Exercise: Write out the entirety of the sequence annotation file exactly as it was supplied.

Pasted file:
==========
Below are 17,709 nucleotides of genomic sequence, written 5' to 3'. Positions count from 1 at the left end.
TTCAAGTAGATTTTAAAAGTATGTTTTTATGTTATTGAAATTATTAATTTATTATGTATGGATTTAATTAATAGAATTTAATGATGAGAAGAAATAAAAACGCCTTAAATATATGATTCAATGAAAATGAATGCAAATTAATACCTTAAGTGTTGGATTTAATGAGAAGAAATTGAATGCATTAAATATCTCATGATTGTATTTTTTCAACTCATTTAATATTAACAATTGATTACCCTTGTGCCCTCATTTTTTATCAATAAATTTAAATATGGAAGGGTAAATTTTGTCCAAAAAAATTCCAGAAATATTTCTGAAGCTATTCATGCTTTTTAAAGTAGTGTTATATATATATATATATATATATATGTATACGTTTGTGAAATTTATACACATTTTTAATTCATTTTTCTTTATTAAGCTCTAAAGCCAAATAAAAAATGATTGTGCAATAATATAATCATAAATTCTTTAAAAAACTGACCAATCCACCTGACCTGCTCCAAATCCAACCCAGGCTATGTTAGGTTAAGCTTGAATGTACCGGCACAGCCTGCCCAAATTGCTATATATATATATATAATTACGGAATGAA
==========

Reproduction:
Below are 17,709 nucleotides of genomic sequence, written 5' to 3'. Positions count from 1 at the left end.
TTCAAGTAGATTTTAAAAGTATGTTTTTATGTTATTGAAATTATTAATTTATTATGTATGGATTTAATTAATAGAATTTAATGATGAGAAGAAATAAAAACGCCTTAAATATATGATTCAATGAAAATGAATGCAAATTAATACCTTAAGTGTTGGATTTAATGAGAAGAAATTGAATGCATTAAATATCTCATGATTGTATTTTTTCAACTCATTTAATATTAACAATTGATTACCCTTGTGCCCTCATTTTTTATCAATAAATTTAAATATGGAAGGGTAAATTTTGTCCAAAAAAATTCCAGAAATATTTCTGAAGCTATTCATGCTTTTTAAAGTAGTGTTATATATATATATATATATATATATGTATACGTTTGTGAAATTTATACACATTTTTAATTCATTTTTCTTTATTAAGCTCTAAAGCCAAATAAAAAATGATTGTGCAATAATATAATCATAAATTCTTTAAAAAACTGACCAATCCACCTGACCTGCTCCAAATCCAACCCAGGCTATGTTAGGTTAAGCTTGAATGTACCGGCACAGCCTGCCCAAATTGCTATATATATATATATAATTACGGAATGAA